Over the last several decades, interest in green stormwater infrastructure (GSI) has rapidly increased, particularly given its potential to provide stormwater management in conjunction with other ecosystem services and co-benefits such as urban heat island mitigation or habitat provision. Here we explore the implementation of GSI in three US cities – Baltimore (Maryland), Phoenix (Arizona), and Portland (Oregon). We examine the trends in GSI construction over several decades, highlighting changes in implementation rates and GSI types with concurrent regulatory and economic changes. Additionally, we discuss the implications of these GSI portfolios for ecosystem service delivery in urban areas. Results indicate that Portland's quantity of GSI is approximately ten times greater than the quantity of GSI in Phoenix or Baltimore. However, Baltimore has the most diverse portfolio of GSI types. In Phoenix, regional stormwater policies focused on flood control have led to retention basins being the dominant GSI type for decades. In contrast, Portland and Baltimore both have had substantial changes in their GSI portfolios over time, with transitions from detention or retention basins and underground facilities toward filters, infiltration facilities, and swales. These changes favor increased water quality function as well as provision of other ecosystem services. Additionally, we find evidence that each city followed a different GSI implementation pathway, with Portland's combined sewer overflow program influencing initial development of GSI, while state legislation and regional water quality pressures played a major role in Baltimore's GSI development. By studying the evolution of GSI in these different cities, we can see the variability in stormwater management trajectories and how they manifest in different suites of benefits. We hope that continued research of GSI implementation and performance will identify opportunities for future improvement of these infrastructures.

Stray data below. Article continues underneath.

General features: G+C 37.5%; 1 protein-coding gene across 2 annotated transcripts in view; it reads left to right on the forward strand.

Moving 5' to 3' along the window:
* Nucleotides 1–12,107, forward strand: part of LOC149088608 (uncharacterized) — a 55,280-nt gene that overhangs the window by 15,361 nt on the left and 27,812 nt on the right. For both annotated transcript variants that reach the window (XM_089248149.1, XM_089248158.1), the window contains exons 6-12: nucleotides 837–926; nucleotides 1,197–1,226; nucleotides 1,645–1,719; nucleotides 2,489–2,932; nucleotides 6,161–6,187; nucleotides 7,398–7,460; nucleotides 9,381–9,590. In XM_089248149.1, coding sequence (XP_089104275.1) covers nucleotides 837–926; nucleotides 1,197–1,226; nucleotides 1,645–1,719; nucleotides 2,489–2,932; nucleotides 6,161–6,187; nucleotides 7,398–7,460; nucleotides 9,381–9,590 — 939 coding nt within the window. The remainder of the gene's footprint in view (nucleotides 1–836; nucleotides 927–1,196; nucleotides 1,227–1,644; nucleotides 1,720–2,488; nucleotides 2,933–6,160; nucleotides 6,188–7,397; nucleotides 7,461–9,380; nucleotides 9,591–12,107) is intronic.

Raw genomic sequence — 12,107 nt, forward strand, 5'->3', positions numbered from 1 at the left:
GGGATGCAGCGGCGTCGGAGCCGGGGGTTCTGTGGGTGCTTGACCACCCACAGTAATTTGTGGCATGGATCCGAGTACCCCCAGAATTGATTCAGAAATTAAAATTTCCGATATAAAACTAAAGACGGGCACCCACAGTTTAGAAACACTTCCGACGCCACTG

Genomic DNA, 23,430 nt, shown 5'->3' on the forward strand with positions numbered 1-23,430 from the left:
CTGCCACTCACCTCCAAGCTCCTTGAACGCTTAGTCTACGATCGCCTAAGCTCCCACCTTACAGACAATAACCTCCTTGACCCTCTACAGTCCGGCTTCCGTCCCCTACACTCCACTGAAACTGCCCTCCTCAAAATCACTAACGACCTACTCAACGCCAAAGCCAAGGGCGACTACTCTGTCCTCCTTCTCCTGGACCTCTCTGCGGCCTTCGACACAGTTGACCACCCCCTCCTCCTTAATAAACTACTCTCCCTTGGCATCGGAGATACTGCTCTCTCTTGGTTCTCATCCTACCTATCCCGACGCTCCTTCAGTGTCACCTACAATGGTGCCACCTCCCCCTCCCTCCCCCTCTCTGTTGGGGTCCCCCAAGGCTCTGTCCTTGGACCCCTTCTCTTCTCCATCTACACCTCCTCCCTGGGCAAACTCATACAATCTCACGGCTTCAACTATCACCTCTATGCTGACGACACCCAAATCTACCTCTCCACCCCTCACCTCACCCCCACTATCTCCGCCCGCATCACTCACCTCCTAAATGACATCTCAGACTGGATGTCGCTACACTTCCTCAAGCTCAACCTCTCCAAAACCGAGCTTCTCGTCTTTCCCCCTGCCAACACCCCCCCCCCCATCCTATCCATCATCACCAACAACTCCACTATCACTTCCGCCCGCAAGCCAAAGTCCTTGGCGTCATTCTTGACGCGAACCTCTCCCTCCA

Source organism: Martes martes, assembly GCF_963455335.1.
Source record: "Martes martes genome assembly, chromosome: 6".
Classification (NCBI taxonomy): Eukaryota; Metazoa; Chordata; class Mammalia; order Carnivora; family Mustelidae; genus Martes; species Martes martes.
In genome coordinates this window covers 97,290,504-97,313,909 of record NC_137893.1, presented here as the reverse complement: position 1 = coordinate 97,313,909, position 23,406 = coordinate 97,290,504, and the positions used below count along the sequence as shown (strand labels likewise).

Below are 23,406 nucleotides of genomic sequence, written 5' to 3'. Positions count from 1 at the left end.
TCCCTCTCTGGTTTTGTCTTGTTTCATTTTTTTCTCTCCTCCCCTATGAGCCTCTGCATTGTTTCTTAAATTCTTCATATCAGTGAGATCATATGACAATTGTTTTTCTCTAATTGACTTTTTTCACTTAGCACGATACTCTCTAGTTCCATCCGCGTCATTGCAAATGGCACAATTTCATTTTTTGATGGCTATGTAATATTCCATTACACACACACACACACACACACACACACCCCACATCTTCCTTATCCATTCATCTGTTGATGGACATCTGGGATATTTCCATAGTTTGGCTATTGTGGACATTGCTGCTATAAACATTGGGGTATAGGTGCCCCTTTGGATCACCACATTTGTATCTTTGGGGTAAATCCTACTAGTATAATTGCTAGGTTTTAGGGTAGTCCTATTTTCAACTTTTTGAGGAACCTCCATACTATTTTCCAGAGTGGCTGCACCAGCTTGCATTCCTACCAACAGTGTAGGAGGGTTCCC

All Science Journal Classification (ASJC) codes
- Geography, Planning and Development
- Building and Construction
- Urban Studies